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Alliaria petiolata

Common Name(s):
Garlic mustard, Garlicwort, Hedge garlic, Jack-in-the-bush, Mustard Root, Poor man's mustard, Sauce-alone
Edible Plants

An herbaceous biennial flowering plant in the mustard (Brassicaceae) family.  Native to Europe, western and central Asia, and Africa.  It was indroduced to North America as a culinary herb in 1860 and has since become invasive.   In the first year of growth, plants form clumps of round to heart-shaped (10-15 cm long and 5-9 cm wide),coarsley toothed leaves.  When the leaves are crushed smell like garlic. The next year plants flower in spring, producing button-like clusters of cross shaped white flowers with four petals. The fruit is a four-sided elongated pod (4-5.5 cm long).  It starts out green and matures to gray-brown.  Inside are two rows of shiney black seeds which are released when the pod splits open mid-summer.   A single plant can produce hundreds of seeds, which scatter as much as several meters from the parent plant.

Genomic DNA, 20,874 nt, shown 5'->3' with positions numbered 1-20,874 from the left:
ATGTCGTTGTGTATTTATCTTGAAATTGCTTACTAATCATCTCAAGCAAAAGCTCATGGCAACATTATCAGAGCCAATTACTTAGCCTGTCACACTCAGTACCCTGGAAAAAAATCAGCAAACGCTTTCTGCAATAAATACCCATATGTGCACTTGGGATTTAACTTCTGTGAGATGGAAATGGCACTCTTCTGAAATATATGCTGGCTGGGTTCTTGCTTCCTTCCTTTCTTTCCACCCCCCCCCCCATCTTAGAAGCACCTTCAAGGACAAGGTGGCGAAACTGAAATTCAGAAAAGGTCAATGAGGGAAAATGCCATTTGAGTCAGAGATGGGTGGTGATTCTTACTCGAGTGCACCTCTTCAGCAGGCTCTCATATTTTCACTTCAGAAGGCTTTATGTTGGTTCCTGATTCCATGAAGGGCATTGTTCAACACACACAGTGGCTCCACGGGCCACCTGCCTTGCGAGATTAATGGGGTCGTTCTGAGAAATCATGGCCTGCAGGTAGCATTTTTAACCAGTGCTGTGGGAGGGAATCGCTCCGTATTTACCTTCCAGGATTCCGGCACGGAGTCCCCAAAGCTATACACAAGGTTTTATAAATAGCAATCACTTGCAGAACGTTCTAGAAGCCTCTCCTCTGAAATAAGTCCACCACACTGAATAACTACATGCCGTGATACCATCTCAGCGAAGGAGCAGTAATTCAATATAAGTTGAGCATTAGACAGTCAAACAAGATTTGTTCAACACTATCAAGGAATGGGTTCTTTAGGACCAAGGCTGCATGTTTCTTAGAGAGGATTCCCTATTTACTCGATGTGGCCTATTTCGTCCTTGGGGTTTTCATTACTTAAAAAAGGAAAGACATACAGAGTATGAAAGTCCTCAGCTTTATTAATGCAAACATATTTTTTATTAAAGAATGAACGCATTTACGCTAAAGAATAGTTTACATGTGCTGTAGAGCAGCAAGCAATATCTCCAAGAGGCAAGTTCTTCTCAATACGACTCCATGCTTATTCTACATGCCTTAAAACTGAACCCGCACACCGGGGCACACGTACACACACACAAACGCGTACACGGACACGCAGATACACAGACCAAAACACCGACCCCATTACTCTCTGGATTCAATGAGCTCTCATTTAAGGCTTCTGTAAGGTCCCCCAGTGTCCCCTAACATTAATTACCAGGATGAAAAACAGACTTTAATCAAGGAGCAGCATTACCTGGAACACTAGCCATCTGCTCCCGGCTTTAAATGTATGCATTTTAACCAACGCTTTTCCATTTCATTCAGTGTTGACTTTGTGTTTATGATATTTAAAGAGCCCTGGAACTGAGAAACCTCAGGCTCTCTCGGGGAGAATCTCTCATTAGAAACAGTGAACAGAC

All parts of the plant, are edible. The roots smell like horseradish and can be cut up and used in soups and stews. The garlicy leaves can be chopped and used in salads, sauces or pesto. The seeds can also be saved and used to season food.
edible, edible weed, invasive, weed, culinary

NCCES plant id: 2841

Alliaria petiolata Full plant view
hspauldi, CC-BY-SA-2.0
Alliaria petiolata Full plant
NY State IPM Program, CC BY - 2.0
Alliaria petiolata Flower
Paul O'Connor, CC-BY-SA-2.0
Alliaria petiolata Flower close up
retemirabile, CC-BY-SA-2.0
Alliaria petiolata Leaf close up
Frank Mayfield, CC-BY-SA-2.0
Alliaria petiolata Leaves
Michael Wunderli, CC BY - 2.0
Alliaria petiolata Seed pod
Frank Mayfield, CC-BY-SA-2.0